Attorney General William Barr appears before the Oversight Committee of the Capitol Hill Chamber, Washington, DC, USA, July 28, 2020.
Matt McClain Reuters
The justice ministry proposed new legislation Wednesday to reform a key shield for legal responsibility for the technology industry, known as section 230.
The bill, which will have to be passed by Congress, focuses on two areas of reform. First, it aims to narrow the criteria that online platforms must meet in order to gain the protection of liability provided by Section 230. Second, it would create immunity from the law for certain cases, such as crimes involving sexual abuse of children.
Section 230 of the Communications Decency Act protects online platforms from liability for their users̵
Oral protection has helped technology platforms evolve from the early days of the Internet, but have come under scrutiny in recent years as lawmakers and regulators more widely question the strength of the technology industry.
Several lawmakers have proposed reforms to section 230 in recent months, and President Donald Trump signed an executive order in May aimed at the law, which says it is taking tough action against “censorship” by technology platforms. Trump introduced the order shortly after Twitter first hit fact-checking tags on his tweets.
The Ministry of Justice reviews section 230 for most of the year. Attorney General William Barr told a conference in December 2019 that the department was “thinking critically” about section 230. Later in February, it hosted experts to discuss the merits of the law and discuss how it could be reformed.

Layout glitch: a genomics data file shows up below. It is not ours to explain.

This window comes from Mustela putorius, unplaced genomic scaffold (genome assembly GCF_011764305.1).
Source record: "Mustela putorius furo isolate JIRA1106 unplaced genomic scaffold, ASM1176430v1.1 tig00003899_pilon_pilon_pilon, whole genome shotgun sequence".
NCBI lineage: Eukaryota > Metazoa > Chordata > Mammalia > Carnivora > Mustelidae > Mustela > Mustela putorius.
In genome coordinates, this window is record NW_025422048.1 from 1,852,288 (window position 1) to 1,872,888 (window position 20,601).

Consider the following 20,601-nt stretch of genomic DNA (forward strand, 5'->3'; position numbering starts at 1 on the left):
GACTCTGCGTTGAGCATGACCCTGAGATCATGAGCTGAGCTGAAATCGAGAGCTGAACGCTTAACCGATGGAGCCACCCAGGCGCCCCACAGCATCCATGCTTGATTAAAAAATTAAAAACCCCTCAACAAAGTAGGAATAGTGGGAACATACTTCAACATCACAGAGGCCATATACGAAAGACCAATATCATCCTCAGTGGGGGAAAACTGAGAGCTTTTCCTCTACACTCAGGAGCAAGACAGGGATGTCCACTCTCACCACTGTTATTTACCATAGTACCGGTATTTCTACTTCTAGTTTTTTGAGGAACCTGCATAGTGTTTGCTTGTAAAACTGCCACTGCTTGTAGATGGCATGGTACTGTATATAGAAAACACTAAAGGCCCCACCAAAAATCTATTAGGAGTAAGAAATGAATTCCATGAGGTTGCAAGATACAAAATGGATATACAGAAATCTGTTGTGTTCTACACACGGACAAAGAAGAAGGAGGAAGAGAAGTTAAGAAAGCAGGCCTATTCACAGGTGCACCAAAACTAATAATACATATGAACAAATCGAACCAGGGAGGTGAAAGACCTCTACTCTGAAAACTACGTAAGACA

The reforms proposed by the Ministry of Justice reflect some laws that have already been introduced by legislators. For example, it narrows the standard technology companies that must follow to remove content that is considered “obscene, obscene, lewd, dirty, too violent,” from subjective to “objectively reasonable belief.” A bill introduced by three powerful Republicans earlier this month includes the same standard and similarly narrows the types of content that platforms can be protected for removal, such as content that promotes self-harm or terrorism.
The proposal also includes cutting “Bad Samaritan”, which would explicitly exclude platforms that deliberately do not take action on content that violates federal criminal law. Under the proposal, the platforms can be held liable if they fail to quickly remove or suppress posts that would violate federal criminal law or do not report illegal material to law enforcement when required. The language is similar to that of Richard Richard Blumenthal, D-Conn. And Lindsey Graham, RS.C., which aims to link the protection of responsibility for technology platforms with actions to combat child exploitation materials. Version of their law EARN It, adopted by the Judicial Commission in July.
This story is evolving. Check again for updates.
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